Jonas was born in the town of Anzin in northern France. He first studied in Valenciennes with the painter Layraud, then in Paris at the École des Beaux-Arts under Albert Maignan, Léon Bonnat and Henri Harpignies. He exhibited at the Salon des Artistes Français and was elected to its membership in 1904. He won a number of awards and prizes, including a silver medal and the second Prix de Rome in 1905, a gold medal and a traveling fellowship in 1907. In 1911 he won the Prix National at the Paris Salon. He won a medal for his printmaking in 1935 and was elected to the Salon jury for both painting and engraving in 1945. He was made a Knight of the Legion d’honneur in 1929.

 

Jonas came to prominence during the First World War as one of the greatest and most prolific of war artists. He was mobilized at the end of 1914 and in February of 1915 was attached to the Musée de l’Armée in Paris as an official military painter. As such, he often traveled to the front lines making paintings and drawings that were later published in newspapers, magazines, and books throughout the world. Many of his drawings and paintings of the war were published in the weekly Parisian newspaper, Illustration, perhaps the most widely read newspaper in France. He also became known for his striking portraits of officers and soldiers, and after the war he illustrated a three-volume history of the Great War titled The War as Told by Our Generals. He was a skilled mural painter and his works adorned a number of buildings in Paris and elsewhere.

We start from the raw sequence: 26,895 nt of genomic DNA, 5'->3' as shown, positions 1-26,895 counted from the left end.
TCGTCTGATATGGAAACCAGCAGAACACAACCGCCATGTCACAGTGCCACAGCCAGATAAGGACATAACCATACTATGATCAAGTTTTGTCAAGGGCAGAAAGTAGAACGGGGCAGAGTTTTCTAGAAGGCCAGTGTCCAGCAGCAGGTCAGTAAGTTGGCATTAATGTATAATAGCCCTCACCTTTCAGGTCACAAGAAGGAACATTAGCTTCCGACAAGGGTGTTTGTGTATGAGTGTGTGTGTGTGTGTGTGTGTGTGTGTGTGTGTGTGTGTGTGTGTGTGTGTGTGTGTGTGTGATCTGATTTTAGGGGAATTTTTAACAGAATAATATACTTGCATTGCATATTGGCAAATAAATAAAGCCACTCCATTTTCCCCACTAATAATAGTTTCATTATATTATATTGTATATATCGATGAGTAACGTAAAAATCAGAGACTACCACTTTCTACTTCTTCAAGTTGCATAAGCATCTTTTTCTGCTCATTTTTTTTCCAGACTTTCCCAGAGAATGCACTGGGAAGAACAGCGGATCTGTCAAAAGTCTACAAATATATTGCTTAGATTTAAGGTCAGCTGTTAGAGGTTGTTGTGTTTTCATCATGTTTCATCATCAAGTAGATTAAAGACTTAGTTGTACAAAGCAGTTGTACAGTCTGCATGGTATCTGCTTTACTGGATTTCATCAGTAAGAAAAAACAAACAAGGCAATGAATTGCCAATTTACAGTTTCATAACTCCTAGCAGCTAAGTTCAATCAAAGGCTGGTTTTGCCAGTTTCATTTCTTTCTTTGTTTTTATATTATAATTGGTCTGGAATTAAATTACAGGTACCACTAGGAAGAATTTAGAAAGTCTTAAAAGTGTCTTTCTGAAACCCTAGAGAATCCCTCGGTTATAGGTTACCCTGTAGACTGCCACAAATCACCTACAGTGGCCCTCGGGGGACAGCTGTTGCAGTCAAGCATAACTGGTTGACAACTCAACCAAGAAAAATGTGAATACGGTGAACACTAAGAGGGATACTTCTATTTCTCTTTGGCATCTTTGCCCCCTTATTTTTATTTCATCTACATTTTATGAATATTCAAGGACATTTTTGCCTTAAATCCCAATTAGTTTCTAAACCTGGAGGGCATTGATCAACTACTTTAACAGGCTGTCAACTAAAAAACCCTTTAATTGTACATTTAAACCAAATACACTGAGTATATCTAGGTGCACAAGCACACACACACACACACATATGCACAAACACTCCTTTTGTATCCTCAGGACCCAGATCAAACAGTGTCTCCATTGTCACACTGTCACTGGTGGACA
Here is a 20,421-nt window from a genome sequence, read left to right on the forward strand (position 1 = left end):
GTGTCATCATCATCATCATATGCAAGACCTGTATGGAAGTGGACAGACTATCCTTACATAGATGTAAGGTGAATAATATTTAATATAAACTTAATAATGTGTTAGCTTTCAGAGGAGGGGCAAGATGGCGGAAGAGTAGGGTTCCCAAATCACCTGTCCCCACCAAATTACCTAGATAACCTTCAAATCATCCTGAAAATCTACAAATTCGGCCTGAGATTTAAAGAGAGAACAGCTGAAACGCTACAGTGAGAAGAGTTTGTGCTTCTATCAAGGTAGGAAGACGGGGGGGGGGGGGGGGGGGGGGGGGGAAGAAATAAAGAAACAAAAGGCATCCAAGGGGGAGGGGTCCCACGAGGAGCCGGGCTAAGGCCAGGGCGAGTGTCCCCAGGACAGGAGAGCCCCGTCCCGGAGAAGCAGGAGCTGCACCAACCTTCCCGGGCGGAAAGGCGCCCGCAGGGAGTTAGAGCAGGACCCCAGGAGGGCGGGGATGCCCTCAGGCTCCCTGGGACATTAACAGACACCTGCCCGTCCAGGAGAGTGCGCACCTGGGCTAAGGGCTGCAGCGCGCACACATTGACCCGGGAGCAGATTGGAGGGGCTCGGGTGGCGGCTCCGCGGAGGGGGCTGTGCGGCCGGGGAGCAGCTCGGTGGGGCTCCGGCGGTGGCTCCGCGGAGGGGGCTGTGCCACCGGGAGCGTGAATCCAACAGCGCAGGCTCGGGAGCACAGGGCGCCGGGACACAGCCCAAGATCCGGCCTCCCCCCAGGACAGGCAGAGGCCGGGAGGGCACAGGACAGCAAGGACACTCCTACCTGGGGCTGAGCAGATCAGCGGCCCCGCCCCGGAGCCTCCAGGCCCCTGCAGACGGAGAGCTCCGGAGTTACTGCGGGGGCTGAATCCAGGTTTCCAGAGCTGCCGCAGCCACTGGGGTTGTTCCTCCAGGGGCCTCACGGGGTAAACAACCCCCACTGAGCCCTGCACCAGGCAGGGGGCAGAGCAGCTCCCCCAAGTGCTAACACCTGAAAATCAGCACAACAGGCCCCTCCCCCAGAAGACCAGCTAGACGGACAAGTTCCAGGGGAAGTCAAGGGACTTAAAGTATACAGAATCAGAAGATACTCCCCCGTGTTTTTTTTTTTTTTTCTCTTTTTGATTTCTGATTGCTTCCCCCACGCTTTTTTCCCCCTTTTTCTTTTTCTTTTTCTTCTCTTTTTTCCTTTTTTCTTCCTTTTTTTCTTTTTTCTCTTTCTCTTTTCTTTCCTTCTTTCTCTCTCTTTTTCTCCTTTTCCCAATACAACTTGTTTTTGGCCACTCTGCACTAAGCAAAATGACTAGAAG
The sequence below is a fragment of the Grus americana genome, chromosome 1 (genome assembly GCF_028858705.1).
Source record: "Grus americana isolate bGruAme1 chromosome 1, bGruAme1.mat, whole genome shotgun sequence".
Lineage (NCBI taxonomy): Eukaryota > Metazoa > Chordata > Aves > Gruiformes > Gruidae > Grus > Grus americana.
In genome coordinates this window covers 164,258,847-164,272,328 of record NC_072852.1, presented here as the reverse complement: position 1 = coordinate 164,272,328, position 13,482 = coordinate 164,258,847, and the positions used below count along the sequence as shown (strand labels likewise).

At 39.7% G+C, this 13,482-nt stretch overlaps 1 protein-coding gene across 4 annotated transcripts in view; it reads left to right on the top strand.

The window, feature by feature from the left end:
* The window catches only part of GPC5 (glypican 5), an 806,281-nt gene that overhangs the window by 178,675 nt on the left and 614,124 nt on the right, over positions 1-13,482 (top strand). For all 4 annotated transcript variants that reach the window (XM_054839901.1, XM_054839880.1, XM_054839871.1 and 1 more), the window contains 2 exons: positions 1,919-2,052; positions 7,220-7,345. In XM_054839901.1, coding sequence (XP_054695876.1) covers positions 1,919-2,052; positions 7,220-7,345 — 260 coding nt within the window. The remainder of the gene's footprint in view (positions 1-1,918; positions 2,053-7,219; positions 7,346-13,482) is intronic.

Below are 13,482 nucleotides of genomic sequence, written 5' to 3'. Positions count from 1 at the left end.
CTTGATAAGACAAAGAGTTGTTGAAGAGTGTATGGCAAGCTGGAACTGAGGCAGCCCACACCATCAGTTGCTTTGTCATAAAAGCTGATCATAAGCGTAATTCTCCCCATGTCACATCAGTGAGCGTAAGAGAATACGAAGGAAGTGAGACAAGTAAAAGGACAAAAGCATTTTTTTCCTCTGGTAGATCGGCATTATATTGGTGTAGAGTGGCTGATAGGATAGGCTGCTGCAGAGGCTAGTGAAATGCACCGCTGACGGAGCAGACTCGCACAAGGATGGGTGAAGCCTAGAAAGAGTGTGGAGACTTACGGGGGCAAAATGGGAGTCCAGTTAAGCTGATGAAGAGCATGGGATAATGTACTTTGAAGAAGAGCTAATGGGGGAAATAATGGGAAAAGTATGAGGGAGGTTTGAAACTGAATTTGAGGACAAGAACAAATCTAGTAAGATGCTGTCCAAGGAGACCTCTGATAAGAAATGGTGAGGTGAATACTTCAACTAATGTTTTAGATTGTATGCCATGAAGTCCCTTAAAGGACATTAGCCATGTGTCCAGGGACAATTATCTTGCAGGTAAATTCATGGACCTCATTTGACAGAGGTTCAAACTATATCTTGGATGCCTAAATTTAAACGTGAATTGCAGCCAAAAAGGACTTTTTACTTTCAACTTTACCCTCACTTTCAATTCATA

Jonas concentrated on realist subjects. He illustrated a number of books, including works by Molière, Daudet and Balzac. According to Bénézit, Jonas “trained in an academic style, he quickly developed his own approach in every area, showing a vigorous drawing technique, a psychological awareness of his many portrait subjects, and a luminosity in his landscapes and domestic interiors. He remains a true master of line and his work continues to serve as a reference for many artists. Although he did not belong to any 20th-century avant-garde movement, Jonas’s work displays an understanding of Japonism, Impressionism and Fauvism in the use of broad brushstrokes in beach and street scenes, and even portraits, and a fondness for luminous colors.”

 

A retrospective of Jonas’s work was held in Paris in 1992. In 2003 the exhibition Lucien Jonas and Mural Painting in Paris in the 1930s was held at the Musée Carnavalet. His work can be found in numerous public collections, including the Metropolitan Museum of Art, the Musée Carnavalet, the Musée de l’Armée and the Musée du Petit Palais.